The output for Welch’s ANOVA is relatively similar to the Classic test. Although, you’ll notice that it does not contain the usual analysis of variance table. Like interpreting any hypothesis test, compare the p-value to your significance level to determine whether the differences between the means are statistically significant. For our example results, the very low P-value indicates that these results are statistically significant.

For analysis of variance, significant results indicate that not all group means are equal. However, these results don’t tell you precisely which group means are different. To identify statistically significant differences between specific groups, you need to perform a pairwise comparisons post hoc test. When you use Welch’s ANOVA, you can use the Games-Howell multiple comparisons method.

The Games-Howell post hoc test is most like Tukey’s method for Classic ANOVA. Both procedures do the following:

- Control the joint error rate for the entire series of comparisons.
- Compare all possible pairs of groups within a collection of groups.

The Games-Howell post hoc test, like Welch’s ANOVA, does not require the groups to have equal standard deviations. Conversely, Tukey’s method does require equal standard deviations.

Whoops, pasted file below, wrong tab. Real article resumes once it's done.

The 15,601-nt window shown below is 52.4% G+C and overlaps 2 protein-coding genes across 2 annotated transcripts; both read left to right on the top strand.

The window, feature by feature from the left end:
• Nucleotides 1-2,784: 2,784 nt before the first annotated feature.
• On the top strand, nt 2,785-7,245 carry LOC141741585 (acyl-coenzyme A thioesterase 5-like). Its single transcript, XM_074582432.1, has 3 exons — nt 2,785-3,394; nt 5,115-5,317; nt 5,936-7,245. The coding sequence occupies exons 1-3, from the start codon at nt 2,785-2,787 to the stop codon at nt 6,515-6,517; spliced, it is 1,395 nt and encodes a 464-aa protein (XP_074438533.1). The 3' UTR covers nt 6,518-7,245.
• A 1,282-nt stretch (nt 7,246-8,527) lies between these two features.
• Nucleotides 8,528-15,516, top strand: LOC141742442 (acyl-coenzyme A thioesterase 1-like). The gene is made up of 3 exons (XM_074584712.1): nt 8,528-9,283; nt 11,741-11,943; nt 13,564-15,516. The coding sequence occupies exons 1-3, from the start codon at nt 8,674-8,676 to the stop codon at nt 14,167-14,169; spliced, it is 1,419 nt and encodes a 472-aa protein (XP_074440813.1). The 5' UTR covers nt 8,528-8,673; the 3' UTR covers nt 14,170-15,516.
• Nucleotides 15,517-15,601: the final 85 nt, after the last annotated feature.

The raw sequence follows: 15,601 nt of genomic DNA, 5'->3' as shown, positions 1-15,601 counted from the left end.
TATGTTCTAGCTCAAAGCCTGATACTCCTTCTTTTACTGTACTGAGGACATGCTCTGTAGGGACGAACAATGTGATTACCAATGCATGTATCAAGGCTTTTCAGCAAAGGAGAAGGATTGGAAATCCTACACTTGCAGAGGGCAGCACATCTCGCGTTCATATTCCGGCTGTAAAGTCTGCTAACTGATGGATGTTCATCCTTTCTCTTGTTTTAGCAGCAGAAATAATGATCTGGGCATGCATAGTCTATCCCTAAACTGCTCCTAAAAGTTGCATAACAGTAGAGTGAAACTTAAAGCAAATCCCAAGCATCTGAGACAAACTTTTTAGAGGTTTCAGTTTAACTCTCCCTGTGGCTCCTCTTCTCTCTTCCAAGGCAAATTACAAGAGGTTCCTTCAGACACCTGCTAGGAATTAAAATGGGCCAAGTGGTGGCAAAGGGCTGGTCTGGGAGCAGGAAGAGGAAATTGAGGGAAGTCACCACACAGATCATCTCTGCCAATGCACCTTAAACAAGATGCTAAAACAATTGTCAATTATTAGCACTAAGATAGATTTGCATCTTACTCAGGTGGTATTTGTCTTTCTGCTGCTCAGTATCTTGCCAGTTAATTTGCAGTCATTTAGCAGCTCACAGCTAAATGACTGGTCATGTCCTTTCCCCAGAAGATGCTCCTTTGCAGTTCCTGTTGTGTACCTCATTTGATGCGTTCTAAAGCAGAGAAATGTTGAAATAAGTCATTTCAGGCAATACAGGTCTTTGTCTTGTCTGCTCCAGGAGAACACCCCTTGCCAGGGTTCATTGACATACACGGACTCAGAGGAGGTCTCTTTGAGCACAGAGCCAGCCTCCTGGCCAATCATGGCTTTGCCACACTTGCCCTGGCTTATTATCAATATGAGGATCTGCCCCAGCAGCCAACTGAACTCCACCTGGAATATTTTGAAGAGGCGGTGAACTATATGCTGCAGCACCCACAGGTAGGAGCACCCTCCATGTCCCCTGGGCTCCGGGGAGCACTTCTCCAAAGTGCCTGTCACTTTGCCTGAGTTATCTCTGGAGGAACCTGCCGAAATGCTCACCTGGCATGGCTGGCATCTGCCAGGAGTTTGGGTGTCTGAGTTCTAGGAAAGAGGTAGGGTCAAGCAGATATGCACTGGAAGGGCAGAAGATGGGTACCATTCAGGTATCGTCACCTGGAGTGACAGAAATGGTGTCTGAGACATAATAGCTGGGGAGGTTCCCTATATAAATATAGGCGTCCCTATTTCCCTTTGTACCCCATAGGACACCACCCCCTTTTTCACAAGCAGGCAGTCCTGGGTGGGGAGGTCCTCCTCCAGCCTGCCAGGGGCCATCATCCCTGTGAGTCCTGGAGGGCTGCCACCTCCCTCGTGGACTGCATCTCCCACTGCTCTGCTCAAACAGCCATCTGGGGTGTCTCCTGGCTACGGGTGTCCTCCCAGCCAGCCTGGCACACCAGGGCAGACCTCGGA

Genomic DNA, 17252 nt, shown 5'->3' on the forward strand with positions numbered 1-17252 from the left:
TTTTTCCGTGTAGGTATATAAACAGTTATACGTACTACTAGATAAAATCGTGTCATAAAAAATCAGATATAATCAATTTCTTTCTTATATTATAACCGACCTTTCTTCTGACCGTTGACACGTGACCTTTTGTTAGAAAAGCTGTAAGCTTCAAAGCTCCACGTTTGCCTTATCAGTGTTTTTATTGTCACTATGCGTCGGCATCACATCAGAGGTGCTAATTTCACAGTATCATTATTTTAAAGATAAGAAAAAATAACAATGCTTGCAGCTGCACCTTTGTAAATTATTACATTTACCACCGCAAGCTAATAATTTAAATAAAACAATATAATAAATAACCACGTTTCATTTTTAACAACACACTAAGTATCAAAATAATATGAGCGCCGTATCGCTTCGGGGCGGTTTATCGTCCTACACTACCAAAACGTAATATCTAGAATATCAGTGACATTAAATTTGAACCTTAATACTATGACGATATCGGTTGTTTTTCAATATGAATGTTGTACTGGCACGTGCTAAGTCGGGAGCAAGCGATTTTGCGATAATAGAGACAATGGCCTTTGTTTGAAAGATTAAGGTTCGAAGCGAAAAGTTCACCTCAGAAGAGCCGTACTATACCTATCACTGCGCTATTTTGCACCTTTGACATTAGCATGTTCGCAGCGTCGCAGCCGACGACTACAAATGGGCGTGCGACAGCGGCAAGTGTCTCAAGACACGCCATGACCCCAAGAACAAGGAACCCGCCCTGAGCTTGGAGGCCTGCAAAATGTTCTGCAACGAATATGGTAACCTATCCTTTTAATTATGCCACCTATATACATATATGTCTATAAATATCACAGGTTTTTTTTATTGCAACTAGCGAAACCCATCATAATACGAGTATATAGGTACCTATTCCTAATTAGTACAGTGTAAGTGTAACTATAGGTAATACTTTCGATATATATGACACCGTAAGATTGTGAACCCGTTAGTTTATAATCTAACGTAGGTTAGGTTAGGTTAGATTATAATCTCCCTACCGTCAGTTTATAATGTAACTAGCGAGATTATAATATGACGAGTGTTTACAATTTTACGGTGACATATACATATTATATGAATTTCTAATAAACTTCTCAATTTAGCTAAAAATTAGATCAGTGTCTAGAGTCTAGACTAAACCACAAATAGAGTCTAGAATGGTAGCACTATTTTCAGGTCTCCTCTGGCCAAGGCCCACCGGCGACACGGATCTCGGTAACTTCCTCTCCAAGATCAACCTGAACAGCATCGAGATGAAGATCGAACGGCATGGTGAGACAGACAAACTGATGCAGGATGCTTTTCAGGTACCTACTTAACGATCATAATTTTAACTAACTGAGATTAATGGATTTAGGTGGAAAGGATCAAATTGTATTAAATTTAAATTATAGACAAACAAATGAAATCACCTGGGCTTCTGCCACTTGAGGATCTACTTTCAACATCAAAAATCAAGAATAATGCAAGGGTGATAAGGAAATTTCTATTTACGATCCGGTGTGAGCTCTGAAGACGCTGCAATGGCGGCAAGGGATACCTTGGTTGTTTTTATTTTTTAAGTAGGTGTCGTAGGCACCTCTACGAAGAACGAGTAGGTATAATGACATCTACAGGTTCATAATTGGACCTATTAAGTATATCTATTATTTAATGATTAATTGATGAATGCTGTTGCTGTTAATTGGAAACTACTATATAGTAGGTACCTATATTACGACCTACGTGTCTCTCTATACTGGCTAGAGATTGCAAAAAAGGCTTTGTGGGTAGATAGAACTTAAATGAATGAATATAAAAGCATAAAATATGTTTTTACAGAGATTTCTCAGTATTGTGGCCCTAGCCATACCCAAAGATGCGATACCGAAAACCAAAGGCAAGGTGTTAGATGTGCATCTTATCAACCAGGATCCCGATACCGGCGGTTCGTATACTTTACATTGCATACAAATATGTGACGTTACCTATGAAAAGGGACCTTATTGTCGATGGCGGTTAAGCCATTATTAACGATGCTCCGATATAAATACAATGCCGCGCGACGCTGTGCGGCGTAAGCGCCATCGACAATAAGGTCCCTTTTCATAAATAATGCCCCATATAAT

The Games-Howell post hoc test results are below:

None of the confidence intervals for the differences between group means contain zero. Consequently, these confidence intervals indicate that the differences between all pairs of groups are statistically significant.

I hope you’ll consider using Welch’s ANOVA anytime you need to perform a one-way test of the means!

Michael Thornton says

Hi Jim,

Thanks for this very straight-forward explanation of Welch’s ANOVA. What are the assumptions for this test? I have 3 samples; one is negatively skewed while the others are positively skewed. The former is a large sample with large expected cell sizes; the two latter are small samples, with some expected cell sizes below 5. Resampling isn’t possible. Any suggestions? Thanks for your thoughts, and for the great site.

Jim Frost says

Hi Michael, I think the small cell sizes will be a problem. Skewness isn’t necessarily a problem for parametric analyses, like ANOVA, when you have a sufficiently large sample size. However, some of yours are below that threshold. I also think that bootstrapping wouldn’t be such a good approach, particularly based on a the small sample sizes. Unfortunately, I think the cells < 5 would be also a problem for nonparametric alternatives because that's their minimum threshold. I wish I had a better answer for you but I don't know of any solutions offhand.Here is a post where I write about the sample size guidelines and normality for one-way ANOVA and other tests in a post about parametric vs nonparametric analyses.

Michael Thornton says